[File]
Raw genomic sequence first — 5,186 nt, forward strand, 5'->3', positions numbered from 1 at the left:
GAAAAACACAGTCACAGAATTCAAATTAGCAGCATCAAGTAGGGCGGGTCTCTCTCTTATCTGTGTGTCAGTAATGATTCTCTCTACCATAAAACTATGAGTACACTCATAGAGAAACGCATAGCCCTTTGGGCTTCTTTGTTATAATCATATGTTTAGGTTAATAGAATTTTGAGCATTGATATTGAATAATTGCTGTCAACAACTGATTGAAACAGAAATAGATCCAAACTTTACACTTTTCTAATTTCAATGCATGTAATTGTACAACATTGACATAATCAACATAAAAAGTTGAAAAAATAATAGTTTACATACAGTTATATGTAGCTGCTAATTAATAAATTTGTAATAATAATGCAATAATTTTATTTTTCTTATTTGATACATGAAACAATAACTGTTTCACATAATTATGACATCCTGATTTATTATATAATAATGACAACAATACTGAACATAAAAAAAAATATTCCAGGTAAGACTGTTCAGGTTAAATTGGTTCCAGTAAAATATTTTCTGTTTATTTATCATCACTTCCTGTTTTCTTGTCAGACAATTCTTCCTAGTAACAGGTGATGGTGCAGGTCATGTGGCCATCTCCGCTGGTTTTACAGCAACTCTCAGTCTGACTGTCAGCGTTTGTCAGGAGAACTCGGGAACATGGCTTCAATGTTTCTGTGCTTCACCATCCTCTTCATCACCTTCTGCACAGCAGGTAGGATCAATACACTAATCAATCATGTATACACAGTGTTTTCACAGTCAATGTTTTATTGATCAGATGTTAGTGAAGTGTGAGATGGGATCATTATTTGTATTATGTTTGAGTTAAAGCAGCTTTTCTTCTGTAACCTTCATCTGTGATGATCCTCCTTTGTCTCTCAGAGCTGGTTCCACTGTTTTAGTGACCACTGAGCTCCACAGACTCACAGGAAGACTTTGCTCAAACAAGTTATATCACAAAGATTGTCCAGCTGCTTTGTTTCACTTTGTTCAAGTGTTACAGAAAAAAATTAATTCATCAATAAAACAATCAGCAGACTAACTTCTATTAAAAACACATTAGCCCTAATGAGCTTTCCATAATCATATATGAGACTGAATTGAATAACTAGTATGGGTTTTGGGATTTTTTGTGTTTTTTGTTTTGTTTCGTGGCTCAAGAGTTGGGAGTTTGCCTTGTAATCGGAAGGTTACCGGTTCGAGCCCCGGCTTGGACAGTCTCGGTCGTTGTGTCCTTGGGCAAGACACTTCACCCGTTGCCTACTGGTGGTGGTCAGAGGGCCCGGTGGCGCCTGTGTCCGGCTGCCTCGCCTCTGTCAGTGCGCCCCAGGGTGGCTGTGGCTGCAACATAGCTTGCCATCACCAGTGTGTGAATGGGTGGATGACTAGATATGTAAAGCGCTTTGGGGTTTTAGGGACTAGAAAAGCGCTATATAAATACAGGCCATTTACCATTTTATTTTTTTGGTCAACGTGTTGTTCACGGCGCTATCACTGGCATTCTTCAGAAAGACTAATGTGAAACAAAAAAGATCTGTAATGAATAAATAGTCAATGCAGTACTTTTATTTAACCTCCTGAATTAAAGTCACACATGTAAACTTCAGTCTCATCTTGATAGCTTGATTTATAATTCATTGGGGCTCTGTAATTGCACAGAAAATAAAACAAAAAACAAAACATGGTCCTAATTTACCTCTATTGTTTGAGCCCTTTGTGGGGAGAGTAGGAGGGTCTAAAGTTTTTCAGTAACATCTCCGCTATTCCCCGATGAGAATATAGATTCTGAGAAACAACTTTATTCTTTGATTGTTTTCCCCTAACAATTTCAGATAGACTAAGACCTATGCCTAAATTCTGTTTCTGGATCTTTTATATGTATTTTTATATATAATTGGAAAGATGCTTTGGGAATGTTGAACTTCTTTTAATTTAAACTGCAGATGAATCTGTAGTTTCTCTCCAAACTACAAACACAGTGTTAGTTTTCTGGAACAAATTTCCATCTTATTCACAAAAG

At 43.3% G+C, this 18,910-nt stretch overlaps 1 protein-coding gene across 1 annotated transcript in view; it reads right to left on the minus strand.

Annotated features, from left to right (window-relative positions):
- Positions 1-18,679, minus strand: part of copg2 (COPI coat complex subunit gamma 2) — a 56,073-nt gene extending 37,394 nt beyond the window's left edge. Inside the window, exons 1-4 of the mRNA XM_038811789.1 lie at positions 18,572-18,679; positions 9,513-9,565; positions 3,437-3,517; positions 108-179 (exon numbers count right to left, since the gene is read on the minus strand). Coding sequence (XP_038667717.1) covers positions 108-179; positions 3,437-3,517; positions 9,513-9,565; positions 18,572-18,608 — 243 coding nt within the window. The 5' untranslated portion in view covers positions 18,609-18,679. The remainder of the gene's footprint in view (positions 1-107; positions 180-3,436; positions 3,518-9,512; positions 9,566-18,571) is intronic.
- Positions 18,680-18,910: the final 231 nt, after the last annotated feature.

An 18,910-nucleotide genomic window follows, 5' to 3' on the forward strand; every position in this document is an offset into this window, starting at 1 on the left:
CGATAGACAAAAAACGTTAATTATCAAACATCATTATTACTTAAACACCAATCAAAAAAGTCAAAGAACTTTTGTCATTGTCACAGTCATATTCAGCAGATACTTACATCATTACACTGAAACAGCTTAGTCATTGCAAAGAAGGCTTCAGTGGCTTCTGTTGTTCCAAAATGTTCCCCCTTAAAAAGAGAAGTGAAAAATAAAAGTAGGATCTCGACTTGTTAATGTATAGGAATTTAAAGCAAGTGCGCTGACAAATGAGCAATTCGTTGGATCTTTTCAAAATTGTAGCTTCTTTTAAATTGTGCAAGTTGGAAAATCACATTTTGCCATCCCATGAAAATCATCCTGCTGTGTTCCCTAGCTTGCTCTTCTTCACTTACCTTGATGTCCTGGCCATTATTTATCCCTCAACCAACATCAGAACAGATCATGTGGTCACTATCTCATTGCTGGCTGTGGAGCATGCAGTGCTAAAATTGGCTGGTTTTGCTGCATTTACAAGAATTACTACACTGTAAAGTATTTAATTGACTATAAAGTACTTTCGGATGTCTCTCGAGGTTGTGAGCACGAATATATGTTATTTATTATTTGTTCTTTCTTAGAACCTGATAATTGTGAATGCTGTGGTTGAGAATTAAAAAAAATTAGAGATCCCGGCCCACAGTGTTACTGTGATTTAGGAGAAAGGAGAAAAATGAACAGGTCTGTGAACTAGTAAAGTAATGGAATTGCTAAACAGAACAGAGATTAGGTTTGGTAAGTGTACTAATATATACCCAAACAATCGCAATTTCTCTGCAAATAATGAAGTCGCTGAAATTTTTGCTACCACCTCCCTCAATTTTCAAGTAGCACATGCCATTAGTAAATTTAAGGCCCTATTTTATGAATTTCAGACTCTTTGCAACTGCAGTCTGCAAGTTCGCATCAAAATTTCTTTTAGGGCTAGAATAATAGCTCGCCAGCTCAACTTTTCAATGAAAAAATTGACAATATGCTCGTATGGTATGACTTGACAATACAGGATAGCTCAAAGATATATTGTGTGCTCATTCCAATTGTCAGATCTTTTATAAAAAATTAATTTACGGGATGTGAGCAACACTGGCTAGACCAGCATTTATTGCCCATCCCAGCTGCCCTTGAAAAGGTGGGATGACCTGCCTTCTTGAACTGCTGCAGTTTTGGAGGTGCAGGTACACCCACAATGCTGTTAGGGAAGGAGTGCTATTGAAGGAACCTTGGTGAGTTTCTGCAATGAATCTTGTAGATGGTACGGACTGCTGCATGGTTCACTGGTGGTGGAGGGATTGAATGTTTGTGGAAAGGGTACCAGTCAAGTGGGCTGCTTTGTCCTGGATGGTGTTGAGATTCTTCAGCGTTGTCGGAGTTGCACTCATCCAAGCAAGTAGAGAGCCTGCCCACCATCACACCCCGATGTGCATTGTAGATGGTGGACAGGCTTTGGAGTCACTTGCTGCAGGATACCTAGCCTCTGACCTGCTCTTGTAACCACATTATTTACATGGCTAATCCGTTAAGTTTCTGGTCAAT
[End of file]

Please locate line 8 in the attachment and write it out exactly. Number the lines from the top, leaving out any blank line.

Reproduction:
CGATAGACAAAAAACGTTAATTATCAAACATCATTATTACTTAAACACCAATCAAAAAAGTCAAAGAACTTTTGTCATTGTCACAGTCATATTCAGCAGATACTTACATCATTACACTGAAACAGCTTAGTCATTGCAAAGAAGGCTTCAGTGGCTTCTGTTGTTCCAAAATGTTCCCCCTTAAAAAGAGAAGTGAAAAATAAAAGTAGGATCTCGACTTGTTAATGTATAGGAATTTAAAGCAAGTGCGCTGACAAATGAGCAATTCGTTGGATCTTTTCAAAATTGTAGCTTCTTTTAAATTGTGCAAGTTGGAAAATCACATTTTGCCATCCCATGAAAATCATCCTGCTGTGTTCCCTAGCTTGCTCTTCTTCACTTACCTTGATGTCCTGGCCATTATTTATCCCTCAACCAACATCAGAACAGATCATGTGGTCACTATCTCATTGCTGGCTGTGGAGCATGCAGTGCTAAAATTGGCTGGTTTTGCTGCATTTACAAGAATTACTACACTGTAAAGTATTTAATTGACTATAAAGTACTTTCGGATGTCTCTCGAGGTTGTGAGCACGAATATATGTTATTTATTATTTGTTCTTTCTTAGAACCTGATAATTGTGAATGCTGTGGTTGAGAATTAAAAAAAATTAGAGATCCCGGCCCACAGTGTTACTGTGATTTAGGAGAAAGGAGAAAAATGAACAGGTCTGTGAACTAGTAAAGTAATGGAATTGCTAAACAGAACAGAGATTAGGTTTGGTAAGTGTACTAATATATACCCAAACAATCGCAATTTCTCTGCAAATAATGAAGTCGCTGAAATTTTTGCTACCACCTCCCTCAATTTTCAAGTAGCACATGCCATTAGTAAATTTAAGGCCCTATTTTATGAATTTCAGACTCTTTGCAACTGCAGTCTGCAAGTTCGCATCAAAATTTCTTTTAGGGCTAGAATAATAGCTCGCCAGCTCAACTTTTCAATGAAAAAATTGACAATATGCTCGTATGGTATGACTTGACAATACAGGATAGCTCAAAGATATATTGTGTGCTCATTCCAATTGTCAGATCTTTTATAAAAAATTAATTTACGGGATGTGAGCAACACTGGCTAGACCAGCATTTATTGCCCATCCCAGCTGCCCTTGAAAAGGTGGGATGACCTGCCTTCTTGAACTGCTGCAGTTTTGGAGGTGCAGGTACACCCACAATGCTGTTAGGGAAGGAGTGCTATTGAAGGAACCTTGGTGAGTTTCTGCAATGAATCTTGTAGATGGTACGGACTGCTGCATGGTTCACTGGTGGTGGAGGGATTGAATGTTTGTGGAAAGGGTACCAGTCAAGTGGGCTGCTTTGTCCTGGATGGTGTTGAGATTCTTCAGCGTTGTCGGAGTTGCACTCATCCAAGCAAGTAGAGAGCCTGCCCACCATCACACCCCGATGTGCATTGTAGATGGTGGACAGGCTTTGGAGTCACTTGCTGCAGGATACCTAGCCTCTGACCTGCTCTTGTAACCACATTATTTACATGGCTAATCCGTTAAGTTTCTGGTCAAT